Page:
Vietnam won't change GDP growth target for 2017 after Q1 slowdown

By Ho Binh Minh   May 5, 2017 | 03:02 pm GMT+7

The government has adopted a determined stance despite a slowdown in the industrial sector, a smaller rice harvest and a widening trade gap.

Vietnam will not alter its annual growth target of 6.7 percent for this year even though the economy has seen its slowest first quarter expansion in three years, but more efforts are required to reach the goal, the government said.

vietnam-wont-change-gdp-growth-target-for-2017-after-q1-slowdown

Vietnam's Prime Minister Nguyen Xuan Phuc addressed a cabinet meeting in Hanoi on May 4. He has assigned specific tasks to key sectors to help accelerate the country's economic growthPhoto by VnExpress.

The bold statement was issued after a government cabinet meeting on Thursday, where Prime Minister Nguyen Xuan Phuc assigned tasks to key sectors to help accelerate the Southeast Asian country's growth.

Vietnam's economy, one of the world's fastest growing, has been dealing with a slowdown in its industrial sector and a pork surplus crisis so far this year, along with lower rice output and a widening trade deficit.

"Solutions for both supply and demand in order to achieve the 6.7 percent growth target require greater efforts and stronger determination," Phuc was quoted in the statement as telling the cabinet meeting. 

The country's industrial output rose 5.1 percent in the first four months from a year ago, below the 7.4 percent growth posted in the same period last year, the government's General Statistics Office said.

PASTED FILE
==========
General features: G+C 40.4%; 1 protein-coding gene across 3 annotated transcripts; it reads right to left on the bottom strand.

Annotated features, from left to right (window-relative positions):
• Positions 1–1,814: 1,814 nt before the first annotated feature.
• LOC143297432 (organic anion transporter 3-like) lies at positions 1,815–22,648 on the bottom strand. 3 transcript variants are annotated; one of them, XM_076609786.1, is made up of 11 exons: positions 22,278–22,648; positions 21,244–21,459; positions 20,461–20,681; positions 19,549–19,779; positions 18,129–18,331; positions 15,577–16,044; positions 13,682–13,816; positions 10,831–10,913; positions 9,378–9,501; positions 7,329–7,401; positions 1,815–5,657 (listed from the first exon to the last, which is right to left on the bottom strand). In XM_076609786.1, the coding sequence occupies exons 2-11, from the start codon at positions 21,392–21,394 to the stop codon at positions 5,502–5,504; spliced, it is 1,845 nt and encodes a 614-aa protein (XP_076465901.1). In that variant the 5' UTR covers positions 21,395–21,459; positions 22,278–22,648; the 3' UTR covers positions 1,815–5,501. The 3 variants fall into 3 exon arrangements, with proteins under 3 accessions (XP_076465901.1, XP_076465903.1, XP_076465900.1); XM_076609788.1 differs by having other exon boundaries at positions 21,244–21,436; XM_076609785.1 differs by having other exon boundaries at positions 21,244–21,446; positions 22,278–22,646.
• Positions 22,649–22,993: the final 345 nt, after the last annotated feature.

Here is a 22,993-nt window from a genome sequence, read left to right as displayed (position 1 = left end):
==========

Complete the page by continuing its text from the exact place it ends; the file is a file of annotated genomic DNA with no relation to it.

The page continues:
In the first quarter ending March, GDP grew an estimated 5.1 percent from a year ago, the slowest pace in three years, with the industrial sector suffering from its smallest expansion since 2011.

In the first four months, more than 27,400 companies halted operations, the government said.

Higher rainfall has reduced rice output in the Mekong Delta food basket, where winter-spring paddy output eased 2 percent from last year to 9.8 million tons, government data showed.

Vietnam's trade deficit was estimated at $2.74 billion in the January-April period, a jump of 56 percent from a year ago, after imports rose faster than exports to facilitate domestic production.

"We've got some tough tasks ahead if we want to achieve the 6.7 percent growth target for this year," Phuc told ministers and government officials at the meeting.

He asked the industry and trade ministry to examine 31 products with a view to increasing output of crude oil and coal.

Specific instructions were also given to the construction, agriculture, banking and service sectors in order to raise their contributions to the nation's economic growth.

A Communist Party meeting that opened on Friday will discuss the reform of state-owned enterprises to increase efficiency and policies to encourage the development of the private sector, the government said in a separate statement.

The week-long meeting will also review disciplinary measures against several key officials and develop a plan for the economy until 2020.

Vietnam's economy needs to hit quarterly expansion of 7.1 percent for the rest of the year in order to achieve the 6.7 percent annual GDP growth target, according to the Ministry of Planning and Investment. 

The scenario suggests annual growth of 6.26 percent for the second quarter ending June, 7.29 percent for the third quarter and 7.49 percent for the final three months, providing the country's total investment for development reaches 35 percent of GDP, and production and export both achieve positive growth.

In April, the Asian Development Bank raised its forecast for Vietnam's GDP growth this year from 6.3 percent to 6.5 percent, while the World Bank forecasts 2017 growth at 6.3 percent.  

Last year, an El Nino-induced drought, an environmental disaster and unfavorable global economic conditions put a brake on Vietnam's GDP growth, holding it at 6.21 percent, the first slowdown since 2012, placing it behind India, China and the Philippines in Asia.